NBA Live 18 review for PS4, Xbox One

Platform: PS4
Also On: Xbox One
Publisher: EA
Developer: EA Tiburon
Medium: Digital/Disc
Players: 1-10
Online: Yes

Grading NBA Live 18 is all a matter of perspective.

In an objective sense, judged against the entirety of, say, every current gen basketball game, it’s a little above average. It doesn’t do anything incredibly well, but it’s significantly better than NBA Live 16. There are obvious areas where it could improve, but mostly in terms of minor tweaks, rather than huge overhauls. In this sense, it’s a good-but-not-great game.

In a more narrow sense, however, there’s an argument to be made that NBA Live 18 is a Game of the Year contender. This sense, of course, requires looking strictly at the year’s basketball games — and seeing as NBA 2K18 was a pay-to-win abomination, if you’re trying to decide between the two, the choice couldn’t be clearer. For the first time in years (possibly even forever), in the battle between EA and 2K Sports, EA is the clear winner.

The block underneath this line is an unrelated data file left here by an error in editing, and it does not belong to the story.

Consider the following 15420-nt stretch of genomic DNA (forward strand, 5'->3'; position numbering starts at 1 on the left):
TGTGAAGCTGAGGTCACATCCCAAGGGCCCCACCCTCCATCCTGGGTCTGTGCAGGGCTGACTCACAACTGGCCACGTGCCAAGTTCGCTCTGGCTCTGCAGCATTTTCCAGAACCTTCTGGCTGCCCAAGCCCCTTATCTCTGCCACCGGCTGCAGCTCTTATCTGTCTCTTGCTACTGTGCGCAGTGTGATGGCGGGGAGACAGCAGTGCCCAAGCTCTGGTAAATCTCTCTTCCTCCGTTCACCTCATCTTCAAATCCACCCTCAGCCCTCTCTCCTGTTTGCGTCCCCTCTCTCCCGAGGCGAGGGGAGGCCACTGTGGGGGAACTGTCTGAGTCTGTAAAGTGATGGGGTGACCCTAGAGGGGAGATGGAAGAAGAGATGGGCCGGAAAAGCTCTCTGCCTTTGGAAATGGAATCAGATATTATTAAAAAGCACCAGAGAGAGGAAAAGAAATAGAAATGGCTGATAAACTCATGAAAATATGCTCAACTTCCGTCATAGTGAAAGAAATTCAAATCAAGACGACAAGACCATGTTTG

To be clear, a big part of why NBA Live 18 is so good, relatively speaking, is that it’s simply not NBA 2K18. It doesn’t seize every opportunity to gouge you for money, and it’s possible to improve your created player without having to either dip into your real-world wallet or grind through hours upon hours upon hours of practice. That’s not to say that NBA Live 18 doesn’t want players to spend money — you can buy plenty of shirts and shoes and shooting styles here — but the way it’s implemented here is far less obnoxiously intrusive.

But NBA Live 18 also succeeds, to a certain extent, on its own merits. The game has a proper story mode, told via text messages and TV talking heads. Admittedly, the talking heads are a little annoying, seeing as they give Stephen A. Smith screen time, but nonetheless: there’s a solidly engaging single-player story here.

Likewise, the gameplay itself does the job. The players don’t seem as graceful as they do in 2K18, and it occasionally feels like you’re fighting the camera, but on the whole, it’s a solid basketball experience.

Normally, of course, “solid” wouldn’t be a descriptor you’d apply to the best basketball game of the year. But when the alternative is the hot steaming garbage that is NBA 2K18, solid will more than do. It may be a tainted victory for NBA Live 18, but after years of being second-best, they deserve applause for eking out a win this time around.

Grade: B